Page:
Heathman v. Giles

Annotate this Case

13 Utah 2d 368 (1962)

374 P.2d 839


No. 9612.

Supreme Court of Utah.

September 25, 1962.

Harry G. Heathman, Salt Lake City, for appellant.

Rawlings, Wallace, Roberts & Black, Calvin L. Rampton, Fabian & Clendenin, Shirley P. Jones, Jr., Earl M. Wunderli, Leonard W. Elton, Adam M. Duncan and Jed W. Shields, Salt Lake City, for respondents.

CROCKETT, Justice.

This appeal is concerned with the plaintiff's charge of false arrest, malicious prosecution and other tortious acts against the County Attorney of Salt Lake County and his deputies. After some proceedings in the action not necessary to detail here, the court ordered that the plaintiff "file acceptable bonds in the sum of $500 each bond for each of [names the defendants]" pursuant to Sec. 78-11-10, U.C.A. 1953. Upon plaintiff's failure to do so within a reasonable time, and upon proper motion, the court entered an order of dismissal, which is here challenged.

The question which we find determinative is whether the defendant prosecuting attorneys are within the class of officers referred to in said Sec. 78-11-10, U.C.A. 1953, which provides:

"Before any action may be filed against any sheriff, constable, peace officer, state road officer, or any other person charged with the duty of enforcement of the criminal laws of this state * * * when such action arises out of, or in the course of the performance of his duty, * * * the proposed plaintiff, * * * shall prepare and file * * * a written undertaking with at least two sufficient sureties in an amount to be fixed by the court, * * * for the payment to the defendant of all costs and expenses that may be awarded against such plaintiff, including a reasonable attorney's fee * * *."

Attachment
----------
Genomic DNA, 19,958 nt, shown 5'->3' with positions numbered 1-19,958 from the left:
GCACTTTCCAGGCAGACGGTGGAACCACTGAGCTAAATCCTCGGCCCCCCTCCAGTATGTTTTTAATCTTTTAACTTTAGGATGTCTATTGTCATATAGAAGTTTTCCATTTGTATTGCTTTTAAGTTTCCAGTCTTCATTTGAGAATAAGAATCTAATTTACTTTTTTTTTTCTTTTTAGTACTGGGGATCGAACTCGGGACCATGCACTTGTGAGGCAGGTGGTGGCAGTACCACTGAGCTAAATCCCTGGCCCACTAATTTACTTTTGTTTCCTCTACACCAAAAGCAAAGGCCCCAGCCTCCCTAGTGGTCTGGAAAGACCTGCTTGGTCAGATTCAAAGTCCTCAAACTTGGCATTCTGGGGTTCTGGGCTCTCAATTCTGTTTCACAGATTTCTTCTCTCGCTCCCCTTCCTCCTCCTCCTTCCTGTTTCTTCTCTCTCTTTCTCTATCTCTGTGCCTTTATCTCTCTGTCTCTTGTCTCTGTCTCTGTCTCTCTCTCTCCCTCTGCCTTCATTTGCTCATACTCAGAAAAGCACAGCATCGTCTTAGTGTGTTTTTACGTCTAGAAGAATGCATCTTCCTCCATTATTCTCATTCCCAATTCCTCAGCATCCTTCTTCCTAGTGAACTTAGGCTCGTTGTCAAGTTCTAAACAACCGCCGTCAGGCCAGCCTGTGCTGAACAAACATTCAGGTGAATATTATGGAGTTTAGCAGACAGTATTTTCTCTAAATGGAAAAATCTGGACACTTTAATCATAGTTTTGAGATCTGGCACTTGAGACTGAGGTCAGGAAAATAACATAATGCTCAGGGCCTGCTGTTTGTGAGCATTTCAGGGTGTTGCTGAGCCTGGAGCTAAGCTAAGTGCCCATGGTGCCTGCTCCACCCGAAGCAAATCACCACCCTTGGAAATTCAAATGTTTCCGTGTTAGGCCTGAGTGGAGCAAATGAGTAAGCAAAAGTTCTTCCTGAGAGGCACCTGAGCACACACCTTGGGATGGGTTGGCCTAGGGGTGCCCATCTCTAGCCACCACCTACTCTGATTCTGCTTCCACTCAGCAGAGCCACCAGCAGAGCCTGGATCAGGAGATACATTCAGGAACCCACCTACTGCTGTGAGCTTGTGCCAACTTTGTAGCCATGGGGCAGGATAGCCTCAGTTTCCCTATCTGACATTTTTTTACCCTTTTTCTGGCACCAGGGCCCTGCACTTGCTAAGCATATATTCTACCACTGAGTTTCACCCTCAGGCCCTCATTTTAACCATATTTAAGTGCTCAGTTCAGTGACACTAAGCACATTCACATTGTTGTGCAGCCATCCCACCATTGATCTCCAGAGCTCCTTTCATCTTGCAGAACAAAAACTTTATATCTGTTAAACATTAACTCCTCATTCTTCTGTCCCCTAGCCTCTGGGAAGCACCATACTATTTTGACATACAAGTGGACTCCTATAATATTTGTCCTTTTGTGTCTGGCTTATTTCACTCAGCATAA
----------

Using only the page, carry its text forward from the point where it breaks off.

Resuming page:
When there is doubt or uncertainty as to the interpretation of a statute there are two well-known rules of statutory construction which are helpful. The rule of noscitur a sociis, literally "it is known from its associates," requires that the meaning of doubtful words or phrases be determined in the light of and take their character from associated words or phrases. Sutherland in his treatise on Statutory Construction states: "* * * where two or more words are grouped together and ordinarily have a similar meaning, but are not equally comprehensive, the general words will be limited and qualified by the special words."[1]

Another closely related rule which is universally accepted as valid is that of ejusdem generis, meaning "of the same kind," which rule is that: when general words or terms follow specific ones, the general must be understood as applying to things of the same kind as the specific.[2]

These are, of course, neither artificial nor arbitrary rules but arise quite naturally from the process of reasoning as to what the statute was intended to mean. Common sense and experience teach that when a group of related things are specifically enumerated, the mind is focused upon that class of things, and that the addition of general terms is purposed to avoid inadvertent omission and to include like things of the same class. In accord with this is the fact that if the broadest meaning of the general expression were intended, it would have been sufficient by itself without any use of the specific terms.[3]